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Protection for the small jeweler


#1

I am fairly new to the business of jewelry design and
manufacture. More stores and galleries are starting to inquire
about carrying my work.

How can I protect myself from loss if a business goes under and
disappears? Is there any kind of insurance I can get for my work
if it’s displayed at a store? What should I look for in a
retailer as signs of stability and good business ethics?

thank you very much!

Cindy Irwin
@Joseph_Cindy_Irwin


#2

How can I protect myself from loss if a business goes under and
disappears? Is there any kind of insurance I can get for my work
if it’s displayed at a store? What should I look for in a
retailer as signs of stability and good business ethics?

Your best insurance is to sell outright (no consignment) and
know who you are dealing with. Ask for references, then check
them all out. If you can, go into the store to see which other
artists are represented, then call some of them and ask about
their experience with the shop owner. I usually ask for COD on
at least the first order. If the shop is new, or under new
ownership, I keep them on COD until I get to know them better.
Set some basic policies and, though its good to be flexible from
time to time, beware of shopkeepers who insists on exceptions to
your policies from start.

If you do mostly one-of-a-kind or high-end pieces, consignment
or a very generous return policy may be your only avenues, but
beware of shops which only offer 50/50 consignment with no
protection against damage or loss. I recently went into that
type of gallery to check it out, and found that their security,
which I had heard was not real great, was appalling. Most of the
lower-end (under $30) jewelry pieces were displayed in baskets
in several locations around the store, just ripe for the picking.
The more expensive pieces were in glass cases. When I asked to
look at some very beautiful and expensive gold rings in the case,
the sales person placed the tray of rings in front of me and
walked away into a back office to socialize with another worker,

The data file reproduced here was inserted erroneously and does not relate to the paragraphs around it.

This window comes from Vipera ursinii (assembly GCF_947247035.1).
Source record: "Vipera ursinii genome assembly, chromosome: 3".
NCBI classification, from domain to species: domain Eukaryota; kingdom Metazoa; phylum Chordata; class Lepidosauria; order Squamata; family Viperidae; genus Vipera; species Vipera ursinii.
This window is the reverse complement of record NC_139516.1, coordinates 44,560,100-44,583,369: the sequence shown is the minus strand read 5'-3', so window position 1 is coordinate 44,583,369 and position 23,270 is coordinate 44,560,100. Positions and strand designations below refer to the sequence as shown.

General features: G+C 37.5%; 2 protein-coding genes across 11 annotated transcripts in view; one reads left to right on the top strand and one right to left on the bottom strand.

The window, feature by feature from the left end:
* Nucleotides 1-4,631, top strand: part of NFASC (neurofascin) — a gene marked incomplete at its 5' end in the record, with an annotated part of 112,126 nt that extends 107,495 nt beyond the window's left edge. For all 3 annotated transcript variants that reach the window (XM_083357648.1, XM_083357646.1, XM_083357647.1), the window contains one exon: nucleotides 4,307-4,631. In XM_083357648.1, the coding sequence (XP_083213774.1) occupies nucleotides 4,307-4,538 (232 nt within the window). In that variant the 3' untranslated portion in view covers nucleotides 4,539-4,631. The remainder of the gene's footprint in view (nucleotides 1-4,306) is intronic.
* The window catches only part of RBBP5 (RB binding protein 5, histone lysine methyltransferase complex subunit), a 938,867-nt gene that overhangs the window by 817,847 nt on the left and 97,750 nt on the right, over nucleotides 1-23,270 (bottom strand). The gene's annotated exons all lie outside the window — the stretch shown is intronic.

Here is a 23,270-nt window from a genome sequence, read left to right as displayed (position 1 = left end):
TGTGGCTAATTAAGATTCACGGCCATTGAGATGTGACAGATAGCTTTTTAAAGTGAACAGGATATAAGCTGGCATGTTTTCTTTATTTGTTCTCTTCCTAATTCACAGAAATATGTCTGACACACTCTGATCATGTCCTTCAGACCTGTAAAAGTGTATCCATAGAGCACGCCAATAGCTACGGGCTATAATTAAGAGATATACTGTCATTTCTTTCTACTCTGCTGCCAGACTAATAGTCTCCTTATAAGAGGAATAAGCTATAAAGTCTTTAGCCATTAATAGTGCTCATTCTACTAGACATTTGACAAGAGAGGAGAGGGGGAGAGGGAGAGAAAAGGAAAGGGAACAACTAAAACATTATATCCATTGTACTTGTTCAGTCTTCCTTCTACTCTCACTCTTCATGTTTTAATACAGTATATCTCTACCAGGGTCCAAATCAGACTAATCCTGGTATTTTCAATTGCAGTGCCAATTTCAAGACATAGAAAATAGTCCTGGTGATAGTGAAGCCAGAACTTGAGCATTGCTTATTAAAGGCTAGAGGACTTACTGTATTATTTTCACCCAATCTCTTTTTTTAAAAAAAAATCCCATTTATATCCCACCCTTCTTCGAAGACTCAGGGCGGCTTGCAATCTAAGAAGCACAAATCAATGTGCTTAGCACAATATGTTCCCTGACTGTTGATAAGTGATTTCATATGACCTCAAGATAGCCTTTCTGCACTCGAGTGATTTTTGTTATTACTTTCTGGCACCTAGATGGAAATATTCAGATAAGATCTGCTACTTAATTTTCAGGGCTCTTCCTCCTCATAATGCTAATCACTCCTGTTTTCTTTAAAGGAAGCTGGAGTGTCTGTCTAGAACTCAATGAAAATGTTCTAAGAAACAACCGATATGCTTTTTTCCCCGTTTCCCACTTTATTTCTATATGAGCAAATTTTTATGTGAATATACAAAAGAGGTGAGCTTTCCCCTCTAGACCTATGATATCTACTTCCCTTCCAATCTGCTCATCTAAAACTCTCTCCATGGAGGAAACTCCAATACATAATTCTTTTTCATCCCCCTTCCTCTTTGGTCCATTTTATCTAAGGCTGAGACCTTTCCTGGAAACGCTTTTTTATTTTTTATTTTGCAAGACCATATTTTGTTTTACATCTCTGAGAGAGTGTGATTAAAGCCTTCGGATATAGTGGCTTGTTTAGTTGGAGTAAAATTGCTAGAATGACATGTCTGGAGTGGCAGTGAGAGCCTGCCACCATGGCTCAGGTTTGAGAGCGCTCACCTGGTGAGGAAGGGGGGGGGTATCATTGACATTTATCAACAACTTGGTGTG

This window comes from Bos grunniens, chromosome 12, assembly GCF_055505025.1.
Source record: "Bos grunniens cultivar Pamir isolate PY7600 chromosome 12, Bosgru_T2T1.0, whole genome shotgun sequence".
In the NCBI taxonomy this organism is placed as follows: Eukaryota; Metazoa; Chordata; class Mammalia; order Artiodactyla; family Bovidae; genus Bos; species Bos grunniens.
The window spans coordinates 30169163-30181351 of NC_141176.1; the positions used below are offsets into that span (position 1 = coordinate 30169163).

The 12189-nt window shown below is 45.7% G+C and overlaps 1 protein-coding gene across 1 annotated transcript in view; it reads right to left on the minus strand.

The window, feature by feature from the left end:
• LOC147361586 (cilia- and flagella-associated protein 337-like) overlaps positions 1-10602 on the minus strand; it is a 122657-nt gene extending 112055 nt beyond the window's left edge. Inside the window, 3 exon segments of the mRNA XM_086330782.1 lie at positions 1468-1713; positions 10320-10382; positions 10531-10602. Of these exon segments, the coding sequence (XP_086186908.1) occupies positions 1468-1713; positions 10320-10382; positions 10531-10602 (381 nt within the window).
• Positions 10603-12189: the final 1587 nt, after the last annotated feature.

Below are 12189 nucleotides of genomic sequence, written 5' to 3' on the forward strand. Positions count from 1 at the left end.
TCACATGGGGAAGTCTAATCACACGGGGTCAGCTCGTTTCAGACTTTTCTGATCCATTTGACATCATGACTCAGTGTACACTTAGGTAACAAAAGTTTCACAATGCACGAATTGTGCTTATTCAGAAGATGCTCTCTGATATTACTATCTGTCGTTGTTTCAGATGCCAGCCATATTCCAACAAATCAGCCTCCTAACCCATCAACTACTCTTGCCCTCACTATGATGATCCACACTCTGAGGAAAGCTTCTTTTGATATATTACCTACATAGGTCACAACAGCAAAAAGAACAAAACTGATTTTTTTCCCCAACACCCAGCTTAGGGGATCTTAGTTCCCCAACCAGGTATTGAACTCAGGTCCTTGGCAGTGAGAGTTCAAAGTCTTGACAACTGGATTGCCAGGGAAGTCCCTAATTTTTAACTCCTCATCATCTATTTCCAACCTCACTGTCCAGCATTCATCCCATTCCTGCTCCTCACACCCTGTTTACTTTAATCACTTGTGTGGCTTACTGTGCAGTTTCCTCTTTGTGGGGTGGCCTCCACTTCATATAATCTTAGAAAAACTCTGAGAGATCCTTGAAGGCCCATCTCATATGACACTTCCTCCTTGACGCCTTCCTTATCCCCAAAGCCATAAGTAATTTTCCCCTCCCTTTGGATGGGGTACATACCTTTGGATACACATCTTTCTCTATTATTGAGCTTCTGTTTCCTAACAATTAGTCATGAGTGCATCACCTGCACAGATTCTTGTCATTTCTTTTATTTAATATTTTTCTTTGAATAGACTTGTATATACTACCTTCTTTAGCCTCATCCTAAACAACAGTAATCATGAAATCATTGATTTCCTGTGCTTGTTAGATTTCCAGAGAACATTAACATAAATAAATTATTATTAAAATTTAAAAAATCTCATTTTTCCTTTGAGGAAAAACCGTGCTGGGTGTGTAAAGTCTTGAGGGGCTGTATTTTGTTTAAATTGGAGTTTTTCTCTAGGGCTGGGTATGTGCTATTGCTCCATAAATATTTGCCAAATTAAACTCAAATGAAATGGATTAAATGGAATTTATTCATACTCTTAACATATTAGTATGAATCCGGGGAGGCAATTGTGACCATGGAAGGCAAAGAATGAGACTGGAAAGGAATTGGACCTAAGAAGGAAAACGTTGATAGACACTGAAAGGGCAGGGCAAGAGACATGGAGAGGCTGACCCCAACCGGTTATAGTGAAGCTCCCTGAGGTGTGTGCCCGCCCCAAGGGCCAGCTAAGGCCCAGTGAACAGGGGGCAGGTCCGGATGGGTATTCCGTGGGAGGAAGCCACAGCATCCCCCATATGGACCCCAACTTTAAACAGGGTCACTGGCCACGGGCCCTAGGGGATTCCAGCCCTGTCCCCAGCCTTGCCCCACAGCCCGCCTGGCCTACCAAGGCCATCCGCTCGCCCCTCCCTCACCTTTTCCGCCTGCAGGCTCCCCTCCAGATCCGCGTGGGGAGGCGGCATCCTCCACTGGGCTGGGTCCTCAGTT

leaving me and several thousand dollars worth of jewelry alone.
After a few minutes of waiting for her to return, I finally
walked away, leaving the jewels on the counter. I observed that
she never looked back at the counter, nor did she return for
several more minutes. I or someone else could easily have
pocketed one or more pieces and disappeared.

Good luck!

Emily


#3

Cindy: basically the bottom line is you can’t really protect
yourself 100%. First you need a good contract. The store should
cover your work with insurance but make sure they do first. The
best protection is to KNOW the owners of the store and know what
kind of volume they do and reputation. I asked this questions a
year or two ago and heard some horror stories about bankruptcies
and jewelry artists losing their work to the bank when the
gallery folded. Just be extremely careful or outright sell the
pieces wholesale to the gallery. Others will probably have some
ideas here…Dave

Kickass Websites for the Corporate World http://www.kickassdesign.com
Crystalguy Jewelry http://www.opendoor.com/stephensdesign/crystalguy.html
Recumbent Cyclist’s Advocacy Group
http://www.opendoor.com/stephensdesign/bent/rcag.html


#4

Cindy:

You bring up a good point. I oftened wondered myself about the
stability of a shop or gallery that sells my things. First off, if
they are a new establishment I don’t go near them unless they pay
me up front or I know them or I get a good feeling about them (I
can’t help that if I like someone right away I trust my
instincts). Also, you can call the better business bureau for
info. I don’t have the number but its a 900#. Most businesses are
really upfront about their policies in regard to payment. Chances
are if a place has been around awhile they are probably okay. If
they look like they have nice inventory and you see store
traffic that is another good sign. Also, if you read the trade
papers in your area, chances are if the place is not doing okay
financially you will see it in the trade paper or magazine.

DeDe


#5
How can I protect myself from loss if a business goes under and
disappears? Is there any kind of insurance I can get for my work
if it's displayed at a store? What should I look for in a
retailer as signs of stability and good business ethics?

You really can’t protect yourself. It is just a risk you have to
take. Actually if a store goes belly up and has your stuff on
memo (consignment) you can lose it as well as the courts have
repeatedly ruled in favor of creditors in this situation,
claiming that items on memo are technically owned by the store
and not the consignor. Most legitimate stores will have
insurance against loss and theft and they shouls be able to
provide proof of this to you. You are not supposed to deal with
that end of it. Look for stores that are AGS stores or who
belong to the local BBB and the AGTA or other ethics based
organizations. Sign up with the Jewelers Board of Trade. They
rate most retailers in the jewelry business. This of course
costs a healthy bundle but if you plan to do a lot of wholesale
it may be worth it. The best thing though is to NOT do
consignment–wholesale it outright. Much safer than anything (at
least after you get paid) but you will still need the JBT to
check on credit ratings.